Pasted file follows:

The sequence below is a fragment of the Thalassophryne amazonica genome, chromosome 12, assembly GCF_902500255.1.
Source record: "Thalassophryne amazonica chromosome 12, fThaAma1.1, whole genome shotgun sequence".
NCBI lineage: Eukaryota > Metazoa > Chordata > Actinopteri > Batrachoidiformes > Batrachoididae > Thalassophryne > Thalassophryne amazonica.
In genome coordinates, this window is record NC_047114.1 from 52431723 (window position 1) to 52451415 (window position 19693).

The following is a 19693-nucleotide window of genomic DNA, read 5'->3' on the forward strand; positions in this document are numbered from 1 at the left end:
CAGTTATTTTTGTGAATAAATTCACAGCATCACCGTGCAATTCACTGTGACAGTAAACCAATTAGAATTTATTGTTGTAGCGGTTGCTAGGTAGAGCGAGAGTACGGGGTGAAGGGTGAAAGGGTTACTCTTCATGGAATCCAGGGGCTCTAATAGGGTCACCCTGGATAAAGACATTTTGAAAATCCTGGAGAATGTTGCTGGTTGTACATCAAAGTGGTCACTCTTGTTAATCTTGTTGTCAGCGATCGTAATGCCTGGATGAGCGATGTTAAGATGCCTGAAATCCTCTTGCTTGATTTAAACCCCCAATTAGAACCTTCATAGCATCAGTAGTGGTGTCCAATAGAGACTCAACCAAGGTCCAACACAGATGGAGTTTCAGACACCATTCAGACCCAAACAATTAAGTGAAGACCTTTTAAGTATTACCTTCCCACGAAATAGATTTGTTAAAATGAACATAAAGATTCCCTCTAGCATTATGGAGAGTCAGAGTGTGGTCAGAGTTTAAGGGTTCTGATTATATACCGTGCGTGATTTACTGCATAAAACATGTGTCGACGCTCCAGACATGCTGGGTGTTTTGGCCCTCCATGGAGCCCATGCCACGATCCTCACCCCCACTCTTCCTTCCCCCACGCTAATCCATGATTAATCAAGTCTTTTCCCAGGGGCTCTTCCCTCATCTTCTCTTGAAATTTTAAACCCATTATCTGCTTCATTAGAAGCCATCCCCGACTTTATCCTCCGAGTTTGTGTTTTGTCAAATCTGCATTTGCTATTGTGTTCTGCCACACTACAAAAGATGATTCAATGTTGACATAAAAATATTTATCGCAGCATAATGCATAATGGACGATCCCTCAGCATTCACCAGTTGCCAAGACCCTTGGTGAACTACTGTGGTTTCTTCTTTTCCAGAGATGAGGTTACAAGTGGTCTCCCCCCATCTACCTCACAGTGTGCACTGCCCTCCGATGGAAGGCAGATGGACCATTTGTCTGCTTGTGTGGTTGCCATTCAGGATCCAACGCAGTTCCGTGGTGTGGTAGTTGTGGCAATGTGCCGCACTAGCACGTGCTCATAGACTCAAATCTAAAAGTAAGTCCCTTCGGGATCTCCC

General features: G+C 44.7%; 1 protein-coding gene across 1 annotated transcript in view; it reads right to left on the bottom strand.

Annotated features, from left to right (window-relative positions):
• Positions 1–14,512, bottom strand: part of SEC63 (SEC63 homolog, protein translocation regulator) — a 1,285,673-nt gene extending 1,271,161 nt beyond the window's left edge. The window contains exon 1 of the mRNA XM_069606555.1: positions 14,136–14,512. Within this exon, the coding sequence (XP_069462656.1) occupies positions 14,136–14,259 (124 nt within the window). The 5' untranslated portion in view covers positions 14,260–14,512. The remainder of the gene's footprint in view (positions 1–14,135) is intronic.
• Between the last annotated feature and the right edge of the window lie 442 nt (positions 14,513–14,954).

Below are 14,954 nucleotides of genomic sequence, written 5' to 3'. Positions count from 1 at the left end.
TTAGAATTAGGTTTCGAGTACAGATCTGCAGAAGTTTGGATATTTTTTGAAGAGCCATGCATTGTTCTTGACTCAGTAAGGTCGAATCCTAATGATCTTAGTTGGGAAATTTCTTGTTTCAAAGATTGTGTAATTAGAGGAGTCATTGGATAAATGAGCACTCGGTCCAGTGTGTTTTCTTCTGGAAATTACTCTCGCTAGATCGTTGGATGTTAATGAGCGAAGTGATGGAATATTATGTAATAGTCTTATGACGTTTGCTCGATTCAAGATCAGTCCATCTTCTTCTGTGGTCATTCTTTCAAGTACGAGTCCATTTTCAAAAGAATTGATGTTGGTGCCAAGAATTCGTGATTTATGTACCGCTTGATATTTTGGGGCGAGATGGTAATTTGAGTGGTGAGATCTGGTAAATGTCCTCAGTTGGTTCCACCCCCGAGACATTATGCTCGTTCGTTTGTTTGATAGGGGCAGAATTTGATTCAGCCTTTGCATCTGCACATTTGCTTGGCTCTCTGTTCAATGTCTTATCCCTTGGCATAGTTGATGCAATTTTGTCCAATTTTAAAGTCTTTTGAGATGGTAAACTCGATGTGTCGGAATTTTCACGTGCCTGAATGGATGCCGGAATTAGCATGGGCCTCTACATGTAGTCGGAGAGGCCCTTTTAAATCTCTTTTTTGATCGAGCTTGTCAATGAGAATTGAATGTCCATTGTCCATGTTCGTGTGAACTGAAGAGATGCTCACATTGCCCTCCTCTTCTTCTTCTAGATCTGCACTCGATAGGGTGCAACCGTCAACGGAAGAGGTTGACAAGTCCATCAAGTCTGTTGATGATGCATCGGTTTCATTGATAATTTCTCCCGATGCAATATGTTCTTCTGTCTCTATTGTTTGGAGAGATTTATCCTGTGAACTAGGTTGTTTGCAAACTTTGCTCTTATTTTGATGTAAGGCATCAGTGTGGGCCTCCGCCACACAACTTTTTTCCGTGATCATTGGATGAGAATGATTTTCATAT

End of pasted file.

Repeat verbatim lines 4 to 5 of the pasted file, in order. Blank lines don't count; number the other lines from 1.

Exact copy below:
In genome coordinates, this window is record NC_047114.1 from 52431723 (window position 1) to 52451415 (window position 19693).

The following is a 19693-nucleotide window of genomic DNA, read 5'->3' on the forward strand; positions in this document are numbered from 1 at the left end: